- pI. Solidarności 1, 80-863 Gdańsk, Pologne
- +48 58 772 40 00 firstname.lastname@example.org
The European Solidarity Centre (ECS) in Gdańsk is not only a museum to promote awareness of the Solidarity movement and the anti-communist opposition in Poland and Europe, but also a centre for dialogue about the contemporary world.
The European Solidarity Centre (ECS) is a new formula for an institution: it is not only a museum to promote awareness of the Solidarity movement and the anti-communist opposition in Poland and Europe, but also a centre for dialogue about the contemporary world. The ECS inspires debates on the condition of the open society, on the identity of democratic communities, and on the issue of social justice. Another important goal of the ECS is to the idea of freedom and solidarity in authoritarian states.
The European Solidarity Centre is being developed as a place that is very important to Polish and European history alike. It was here, in Gdańsk’s former Lenin Shipyard that the events which ultimately led to the fall of the Berlin Wall and the return of freedom across Eastern and Central Europe, began. The nearby Monument to the Fallen Shipyard Workers commemorates the bloody events of December 1970, when the regime opened fire on the striking shipyard workers. Next to the Monument is Gate No. 2 of the former Lenin Shipyard, which in the 1980s became an icon in the struggle against the Communist regime. And last but not least, there is the nearby BHP Hall, where on 31 August 1980 the Inter-Factory Strike Committee signed an agreement with the Polish Communist government, which was so disruptive to the status quo, that the dream of freedom became reality.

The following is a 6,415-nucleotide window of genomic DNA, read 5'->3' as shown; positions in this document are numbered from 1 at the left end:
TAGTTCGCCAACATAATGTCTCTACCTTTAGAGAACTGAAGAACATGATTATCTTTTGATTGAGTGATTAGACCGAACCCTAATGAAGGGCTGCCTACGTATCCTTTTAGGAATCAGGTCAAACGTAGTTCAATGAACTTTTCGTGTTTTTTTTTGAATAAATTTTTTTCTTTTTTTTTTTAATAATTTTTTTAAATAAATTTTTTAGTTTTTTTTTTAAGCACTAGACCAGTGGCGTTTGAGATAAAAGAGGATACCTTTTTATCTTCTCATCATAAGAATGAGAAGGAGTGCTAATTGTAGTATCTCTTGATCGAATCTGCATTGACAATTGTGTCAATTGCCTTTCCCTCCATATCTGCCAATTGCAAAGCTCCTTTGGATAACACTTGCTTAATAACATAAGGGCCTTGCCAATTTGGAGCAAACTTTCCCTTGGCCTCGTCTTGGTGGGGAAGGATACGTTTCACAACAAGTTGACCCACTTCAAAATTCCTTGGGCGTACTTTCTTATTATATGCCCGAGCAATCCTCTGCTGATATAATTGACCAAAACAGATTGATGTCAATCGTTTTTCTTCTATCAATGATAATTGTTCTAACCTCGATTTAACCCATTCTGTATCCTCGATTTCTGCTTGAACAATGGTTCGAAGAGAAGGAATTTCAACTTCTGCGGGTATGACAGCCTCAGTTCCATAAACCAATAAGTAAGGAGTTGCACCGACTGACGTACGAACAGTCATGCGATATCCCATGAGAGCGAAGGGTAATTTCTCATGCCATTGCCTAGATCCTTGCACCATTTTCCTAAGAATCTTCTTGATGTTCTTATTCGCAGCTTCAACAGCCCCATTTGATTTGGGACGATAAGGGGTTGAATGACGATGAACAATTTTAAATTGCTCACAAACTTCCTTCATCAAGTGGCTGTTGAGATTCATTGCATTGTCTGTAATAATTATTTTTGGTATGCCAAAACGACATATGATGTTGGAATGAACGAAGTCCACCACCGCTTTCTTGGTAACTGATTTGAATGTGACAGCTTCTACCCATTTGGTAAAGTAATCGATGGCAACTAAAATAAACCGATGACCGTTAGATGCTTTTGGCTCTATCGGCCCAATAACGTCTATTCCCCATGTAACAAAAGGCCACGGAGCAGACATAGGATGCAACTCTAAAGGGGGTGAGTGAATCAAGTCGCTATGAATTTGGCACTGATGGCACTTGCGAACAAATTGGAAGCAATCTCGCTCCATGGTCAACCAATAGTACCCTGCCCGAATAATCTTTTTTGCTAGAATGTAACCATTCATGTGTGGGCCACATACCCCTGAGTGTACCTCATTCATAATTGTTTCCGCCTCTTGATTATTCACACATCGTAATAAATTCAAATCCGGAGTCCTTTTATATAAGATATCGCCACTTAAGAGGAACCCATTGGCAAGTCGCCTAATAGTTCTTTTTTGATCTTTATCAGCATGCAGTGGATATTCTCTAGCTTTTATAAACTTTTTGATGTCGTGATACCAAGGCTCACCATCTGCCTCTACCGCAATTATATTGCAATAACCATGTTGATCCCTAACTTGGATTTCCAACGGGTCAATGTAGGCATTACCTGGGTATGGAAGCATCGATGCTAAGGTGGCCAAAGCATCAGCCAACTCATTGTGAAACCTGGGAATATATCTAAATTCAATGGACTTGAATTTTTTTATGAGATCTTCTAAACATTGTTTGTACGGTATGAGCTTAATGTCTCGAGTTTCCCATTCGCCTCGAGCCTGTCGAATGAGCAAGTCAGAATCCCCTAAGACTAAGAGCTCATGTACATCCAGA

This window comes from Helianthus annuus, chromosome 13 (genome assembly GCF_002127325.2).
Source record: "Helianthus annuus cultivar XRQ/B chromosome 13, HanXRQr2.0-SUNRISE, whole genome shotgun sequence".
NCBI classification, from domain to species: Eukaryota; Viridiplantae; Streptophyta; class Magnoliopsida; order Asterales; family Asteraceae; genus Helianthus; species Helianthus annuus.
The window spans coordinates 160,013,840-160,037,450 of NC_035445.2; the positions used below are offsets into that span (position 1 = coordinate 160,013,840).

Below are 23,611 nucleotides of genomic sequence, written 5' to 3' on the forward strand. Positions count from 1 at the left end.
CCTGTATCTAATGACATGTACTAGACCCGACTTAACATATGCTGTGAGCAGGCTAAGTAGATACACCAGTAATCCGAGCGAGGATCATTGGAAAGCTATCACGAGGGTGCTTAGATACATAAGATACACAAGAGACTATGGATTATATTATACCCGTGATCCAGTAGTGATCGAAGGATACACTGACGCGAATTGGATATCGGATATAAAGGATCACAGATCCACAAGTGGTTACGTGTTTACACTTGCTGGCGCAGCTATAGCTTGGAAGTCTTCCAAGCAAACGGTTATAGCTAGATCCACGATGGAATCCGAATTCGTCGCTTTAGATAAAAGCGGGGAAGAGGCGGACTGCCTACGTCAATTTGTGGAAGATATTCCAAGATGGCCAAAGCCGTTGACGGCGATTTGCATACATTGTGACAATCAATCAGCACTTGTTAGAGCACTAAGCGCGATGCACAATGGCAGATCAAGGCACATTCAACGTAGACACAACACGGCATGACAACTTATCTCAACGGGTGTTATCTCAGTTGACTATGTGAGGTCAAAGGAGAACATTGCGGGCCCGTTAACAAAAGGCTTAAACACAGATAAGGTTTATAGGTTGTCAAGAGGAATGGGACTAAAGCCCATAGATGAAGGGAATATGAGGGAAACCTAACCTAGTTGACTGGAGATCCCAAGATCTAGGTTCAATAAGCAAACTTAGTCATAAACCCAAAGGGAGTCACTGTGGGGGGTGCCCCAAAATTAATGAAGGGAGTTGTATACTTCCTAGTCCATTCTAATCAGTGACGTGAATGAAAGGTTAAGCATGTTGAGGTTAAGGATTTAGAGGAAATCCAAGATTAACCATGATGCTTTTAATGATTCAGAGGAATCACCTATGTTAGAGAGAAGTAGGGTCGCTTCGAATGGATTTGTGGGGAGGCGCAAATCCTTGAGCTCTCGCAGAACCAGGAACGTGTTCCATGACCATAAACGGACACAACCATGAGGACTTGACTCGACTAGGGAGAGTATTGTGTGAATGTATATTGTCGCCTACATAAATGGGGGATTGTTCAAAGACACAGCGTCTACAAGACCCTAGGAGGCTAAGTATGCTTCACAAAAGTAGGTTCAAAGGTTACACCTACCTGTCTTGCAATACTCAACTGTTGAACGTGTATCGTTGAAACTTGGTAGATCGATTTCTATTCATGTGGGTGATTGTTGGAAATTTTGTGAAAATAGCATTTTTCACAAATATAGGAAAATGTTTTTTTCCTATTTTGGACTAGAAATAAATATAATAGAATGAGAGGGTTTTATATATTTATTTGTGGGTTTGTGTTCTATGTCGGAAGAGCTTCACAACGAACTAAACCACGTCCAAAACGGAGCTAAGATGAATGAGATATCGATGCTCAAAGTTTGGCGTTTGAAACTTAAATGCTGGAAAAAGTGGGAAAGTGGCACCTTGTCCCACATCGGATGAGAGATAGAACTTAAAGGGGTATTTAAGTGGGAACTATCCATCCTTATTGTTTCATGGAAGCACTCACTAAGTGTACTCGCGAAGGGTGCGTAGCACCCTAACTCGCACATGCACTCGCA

The history of the Solidarity movement and the changes that it led to in Central and Eastern Europe is presented in the new ECS building together with Some 1.800 exhibits.
Gdańsk during the 20th century
For the people of Gdańsk the end of the Second World War was not necessarily a liberation. The arrival of the Soviet Army meant first defeat and then factually a new occupation. The Poles who settled in Gdańsk after the war were not in favor of the Soviet domination. For many Poles the political consequences of the war lasted until 1989 when Poland became an independent and democratic state again.
Delve into Poland’s unique history: WWII began here in September 1939, when Nazi Germany and the Soviet Union invaded the country. Ruthless regimes were established, leading to an enormous amount of casualties among Polish citizens. Nowadays, war memorials, monuments and